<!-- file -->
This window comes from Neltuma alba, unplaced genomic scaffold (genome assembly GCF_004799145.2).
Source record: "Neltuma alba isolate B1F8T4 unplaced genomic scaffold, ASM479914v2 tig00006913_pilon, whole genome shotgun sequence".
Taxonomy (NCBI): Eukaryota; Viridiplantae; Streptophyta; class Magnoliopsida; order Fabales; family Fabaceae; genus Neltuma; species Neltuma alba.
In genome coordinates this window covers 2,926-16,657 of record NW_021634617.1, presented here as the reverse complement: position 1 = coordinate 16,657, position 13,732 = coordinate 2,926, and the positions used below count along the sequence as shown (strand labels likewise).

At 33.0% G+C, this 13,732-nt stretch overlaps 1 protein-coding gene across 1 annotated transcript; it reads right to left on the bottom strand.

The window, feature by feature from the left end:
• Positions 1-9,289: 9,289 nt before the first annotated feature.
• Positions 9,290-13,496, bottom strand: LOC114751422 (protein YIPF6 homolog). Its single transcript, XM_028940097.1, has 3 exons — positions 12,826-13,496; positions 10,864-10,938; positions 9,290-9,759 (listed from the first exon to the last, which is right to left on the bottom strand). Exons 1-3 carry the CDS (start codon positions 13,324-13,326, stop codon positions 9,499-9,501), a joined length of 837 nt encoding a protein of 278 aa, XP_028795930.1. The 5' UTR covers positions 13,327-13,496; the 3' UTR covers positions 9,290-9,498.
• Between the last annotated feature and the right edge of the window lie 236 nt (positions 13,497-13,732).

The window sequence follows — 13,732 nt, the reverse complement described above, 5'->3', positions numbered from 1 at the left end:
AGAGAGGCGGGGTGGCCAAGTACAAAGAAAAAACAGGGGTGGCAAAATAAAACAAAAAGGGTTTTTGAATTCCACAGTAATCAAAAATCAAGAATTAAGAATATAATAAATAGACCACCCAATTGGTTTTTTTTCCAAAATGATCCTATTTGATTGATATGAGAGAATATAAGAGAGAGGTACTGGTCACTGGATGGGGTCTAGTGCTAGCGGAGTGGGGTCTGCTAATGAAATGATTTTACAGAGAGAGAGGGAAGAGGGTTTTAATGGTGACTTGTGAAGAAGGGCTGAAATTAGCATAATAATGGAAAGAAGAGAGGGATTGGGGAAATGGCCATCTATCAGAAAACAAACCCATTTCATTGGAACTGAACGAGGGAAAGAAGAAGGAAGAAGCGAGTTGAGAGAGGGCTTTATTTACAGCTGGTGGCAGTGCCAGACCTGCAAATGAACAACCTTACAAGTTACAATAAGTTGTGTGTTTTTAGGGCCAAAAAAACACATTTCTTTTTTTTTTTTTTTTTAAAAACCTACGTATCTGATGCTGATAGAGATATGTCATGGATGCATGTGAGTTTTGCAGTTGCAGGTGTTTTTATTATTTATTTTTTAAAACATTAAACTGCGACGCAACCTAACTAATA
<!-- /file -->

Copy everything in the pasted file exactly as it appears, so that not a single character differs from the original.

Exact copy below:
This window comes from Neltuma alba, unplaced genomic scaffold (genome assembly GCF_004799145.2).
Source record: "Neltuma alba isolate B1F8T4 unplaced genomic scaffold, ASM479914v2 tig00006913_pilon, whole genome shotgun sequence".
Taxonomy (NCBI): Eukaryota; Viridiplantae; Streptophyta; class Magnoliopsida; order Fabales; family Fabaceae; genus Neltuma; species Neltuma alba.
In genome coordinates this window covers 2,926-16,657 of record NW_021634617.1, presented here as the reverse complement: position 1 = coordinate 16,657, position 13,732 = coordinate 2,926, and the positions used below count along the sequence as shown (strand labels likewise).

At 33.0% G+C, this 13,732-nt stretch overlaps 1 protein-coding gene across 1 annotated transcript; it reads right to left on the bottom strand.

The window, feature by feature from the left end:
• Positions 1-9,289: 9,289 nt before the first annotated feature.
• Positions 9,290-13,496, bottom strand: LOC114751422 (protein YIPF6 homolog). Its single transcript, XM_028940097.1, has 3 exons — positions 12,826-13,496; positions 10,864-10,938; positions 9,290-9,759 (listed from the first exon to the last, which is right to left on the bottom strand). Exons 1-3 carry the CDS (start codon positions 13,324-13,326, stop codon positions 9,499-9,501), a joined length of 837 nt encoding a protein of 278 aa, XP_028795930.1. The 5' UTR covers positions 13,327-13,496; the 3' UTR covers positions 9,290-9,498.
• Between the last annotated feature and the right edge of the window lie 236 nt (positions 13,497-13,732).

The window sequence follows — 13,732 nt, the reverse complement described above, 5'->3', positions numbered from 1 at the left end:
AGAGAGGCGGGGTGGCCAAGTACAAAGAAAAAACAGGGGTGGCAAAATAAAACAAAAAGGGTTTTTGAATTCCACAGTAATCAAAAATCAAGAATTAAGAATATAATAAATAGACCACCCAATTGGTTTTTTTTCCAAAATGATCCTATTTGATTGATATGAGAGAATATAAGAGAGAGGTACTGGTCACTGGATGGGGTCTAGTGCTAGCGGAGTGGGGTCTGCTAATGAAATGATTTTACAGAGAGAGAGGGAAGAGGGTTTTAATGGTGACTTGTGAAGAAGGGCTGAAATTAGCATAATAATGGAAAGAAGAGAGGGATTGGGGAAATGGCCATCTATCAGAAAACAAACCCATTTCATTGGAACTGAACGAGGGAAAGAAGAAGGAAGAAGCGAGTTGAGAGAGGGCTTTATTTACAGCTGGTGGCAGTGCCAGACCTGCAAATGAACAACCTTACAAGTTACAATAAGTTGTGTGTTTTTAGGGCCAAAAAAACACATTTCTTTTTTTTTTTTTTTTTAAAAACCTACGTATCTGATGCTGATAGAGATATGTCATGGATGCATGTGAGTTTTGCAGTTGCAGGTGTTTTTATTATTTATTTTTTAAAACATTAAACTGCGACGCAACCTAACTAATA